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A New World of Labor: From Siren to Siren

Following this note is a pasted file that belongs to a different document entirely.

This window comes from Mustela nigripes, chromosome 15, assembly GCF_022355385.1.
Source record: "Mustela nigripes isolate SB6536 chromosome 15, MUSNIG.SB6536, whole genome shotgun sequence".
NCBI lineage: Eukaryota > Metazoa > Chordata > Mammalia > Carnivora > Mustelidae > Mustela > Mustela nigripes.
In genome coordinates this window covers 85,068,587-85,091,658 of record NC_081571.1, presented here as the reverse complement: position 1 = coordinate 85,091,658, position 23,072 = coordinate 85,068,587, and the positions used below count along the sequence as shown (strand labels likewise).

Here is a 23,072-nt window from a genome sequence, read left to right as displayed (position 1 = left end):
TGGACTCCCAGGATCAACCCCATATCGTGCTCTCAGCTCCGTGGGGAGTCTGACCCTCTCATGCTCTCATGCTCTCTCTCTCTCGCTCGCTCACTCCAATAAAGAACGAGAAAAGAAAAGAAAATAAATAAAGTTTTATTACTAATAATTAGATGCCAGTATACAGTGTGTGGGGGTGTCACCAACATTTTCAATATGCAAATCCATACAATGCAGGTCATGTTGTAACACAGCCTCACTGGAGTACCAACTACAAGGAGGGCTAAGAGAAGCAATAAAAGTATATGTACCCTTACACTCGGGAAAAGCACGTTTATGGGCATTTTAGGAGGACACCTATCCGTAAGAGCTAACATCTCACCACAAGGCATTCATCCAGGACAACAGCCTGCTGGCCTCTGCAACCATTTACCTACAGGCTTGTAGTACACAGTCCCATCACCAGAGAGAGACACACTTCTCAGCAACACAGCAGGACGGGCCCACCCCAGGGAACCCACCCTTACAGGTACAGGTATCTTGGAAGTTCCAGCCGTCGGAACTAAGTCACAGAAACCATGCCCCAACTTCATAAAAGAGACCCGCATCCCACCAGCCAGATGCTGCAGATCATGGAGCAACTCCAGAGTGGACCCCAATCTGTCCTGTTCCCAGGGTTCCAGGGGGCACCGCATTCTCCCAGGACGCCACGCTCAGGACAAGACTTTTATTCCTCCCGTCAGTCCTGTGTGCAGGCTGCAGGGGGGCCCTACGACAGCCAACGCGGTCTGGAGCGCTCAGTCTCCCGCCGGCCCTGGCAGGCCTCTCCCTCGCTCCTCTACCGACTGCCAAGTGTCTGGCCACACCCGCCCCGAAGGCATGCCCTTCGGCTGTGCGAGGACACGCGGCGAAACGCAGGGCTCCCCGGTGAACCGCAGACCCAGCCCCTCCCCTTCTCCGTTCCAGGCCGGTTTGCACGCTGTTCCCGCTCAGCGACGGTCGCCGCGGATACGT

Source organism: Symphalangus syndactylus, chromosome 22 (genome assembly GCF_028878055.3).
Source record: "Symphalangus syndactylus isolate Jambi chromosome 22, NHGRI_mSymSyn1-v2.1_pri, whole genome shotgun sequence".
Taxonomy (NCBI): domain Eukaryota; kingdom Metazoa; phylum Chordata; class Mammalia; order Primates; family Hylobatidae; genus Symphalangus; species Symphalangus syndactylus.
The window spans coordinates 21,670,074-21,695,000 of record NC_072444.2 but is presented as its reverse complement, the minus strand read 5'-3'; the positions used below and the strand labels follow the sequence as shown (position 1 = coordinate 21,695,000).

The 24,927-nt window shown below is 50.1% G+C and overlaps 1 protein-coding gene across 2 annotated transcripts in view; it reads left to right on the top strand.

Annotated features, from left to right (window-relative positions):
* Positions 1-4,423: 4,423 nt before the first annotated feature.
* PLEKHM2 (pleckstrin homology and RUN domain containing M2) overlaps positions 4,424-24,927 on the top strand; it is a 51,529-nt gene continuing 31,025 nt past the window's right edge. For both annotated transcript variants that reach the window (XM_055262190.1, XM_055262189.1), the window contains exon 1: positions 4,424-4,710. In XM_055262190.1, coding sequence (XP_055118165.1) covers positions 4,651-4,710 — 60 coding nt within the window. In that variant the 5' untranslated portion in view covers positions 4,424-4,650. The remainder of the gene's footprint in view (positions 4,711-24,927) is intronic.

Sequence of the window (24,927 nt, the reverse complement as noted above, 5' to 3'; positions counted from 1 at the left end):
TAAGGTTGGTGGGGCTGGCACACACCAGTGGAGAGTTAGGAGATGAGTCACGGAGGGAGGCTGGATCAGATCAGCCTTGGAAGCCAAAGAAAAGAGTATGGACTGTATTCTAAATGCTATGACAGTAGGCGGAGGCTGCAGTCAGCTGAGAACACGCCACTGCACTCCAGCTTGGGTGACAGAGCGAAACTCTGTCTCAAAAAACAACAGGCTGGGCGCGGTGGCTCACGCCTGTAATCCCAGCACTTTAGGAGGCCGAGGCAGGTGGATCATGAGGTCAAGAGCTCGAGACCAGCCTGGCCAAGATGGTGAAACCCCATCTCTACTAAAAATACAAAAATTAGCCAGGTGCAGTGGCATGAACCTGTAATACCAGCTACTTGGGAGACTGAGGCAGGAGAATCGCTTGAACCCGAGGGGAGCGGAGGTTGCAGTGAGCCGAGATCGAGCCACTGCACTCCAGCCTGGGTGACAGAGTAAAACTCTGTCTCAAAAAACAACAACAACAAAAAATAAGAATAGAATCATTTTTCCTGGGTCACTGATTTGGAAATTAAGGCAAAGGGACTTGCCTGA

Even when workers of different nationalities were employed to do the same tasks, they were paid at different wage rates.  Filipino cane cutters for example, were paid only $.69 in average wages per day in 1910, as compared to $.99 for Japanese cane cutters.  ̉AmericanÓ or white carpenters earned $4.36 in average wages per day, while Japanese carpenters made only $1.28.  The wage differential between ̉American overseers and Japanese overseers were enormous--$3.01 to $1.25.  The wage differentials between workers of different nationalities assigned to similar occupations reinforced divisions within the work force and also maintained the racial and social hierarchy of the plantation.